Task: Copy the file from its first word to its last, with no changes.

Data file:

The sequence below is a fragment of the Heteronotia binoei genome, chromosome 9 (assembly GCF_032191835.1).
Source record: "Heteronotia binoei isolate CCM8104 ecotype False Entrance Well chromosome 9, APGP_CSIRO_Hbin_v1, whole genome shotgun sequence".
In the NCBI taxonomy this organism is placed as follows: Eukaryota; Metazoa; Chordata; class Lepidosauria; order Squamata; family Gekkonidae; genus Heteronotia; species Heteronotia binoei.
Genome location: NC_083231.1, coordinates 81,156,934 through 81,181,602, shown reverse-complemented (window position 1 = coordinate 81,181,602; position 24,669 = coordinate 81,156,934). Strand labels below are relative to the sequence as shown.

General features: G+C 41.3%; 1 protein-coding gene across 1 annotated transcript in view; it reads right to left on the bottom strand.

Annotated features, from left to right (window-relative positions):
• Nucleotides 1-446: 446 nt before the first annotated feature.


The sequence below is a fragment of the Heteronotia binoei genome, chromosome 9 (assembly GCF_032191835.1).
Source record: "Heteronotia binoei isolate CCM8104 ecotype False Entrance Well chromosome 9, APGP_CSIRO_Hbin_v1, whole genome shotgun sequence".
In the NCBI taxonomy this organism is placed as follows: Eukaryota; Metazoa; Chordata; class Lepidosauria; order Squamata; family Gekkonidae; genus Heteronotia; species Heteronotia binoei.
Genome location: NC_083231.1, coordinates 81,156,934 through 81,181,602, shown reverse-complemented (window position 1 = coordinate 81,181,602; position 24,669 = coordinate 81,156,934). Strand labels below are relative to the sequence as shown.

General features: G+C 41.3%; 1 protein-coding gene across 1 annotated transcript in view; it reads right to left on the bottom strand.

Annotated features, from left to right (window-relative positions):
• Nucleotides 1-446: 446 nt before the first annotated feature.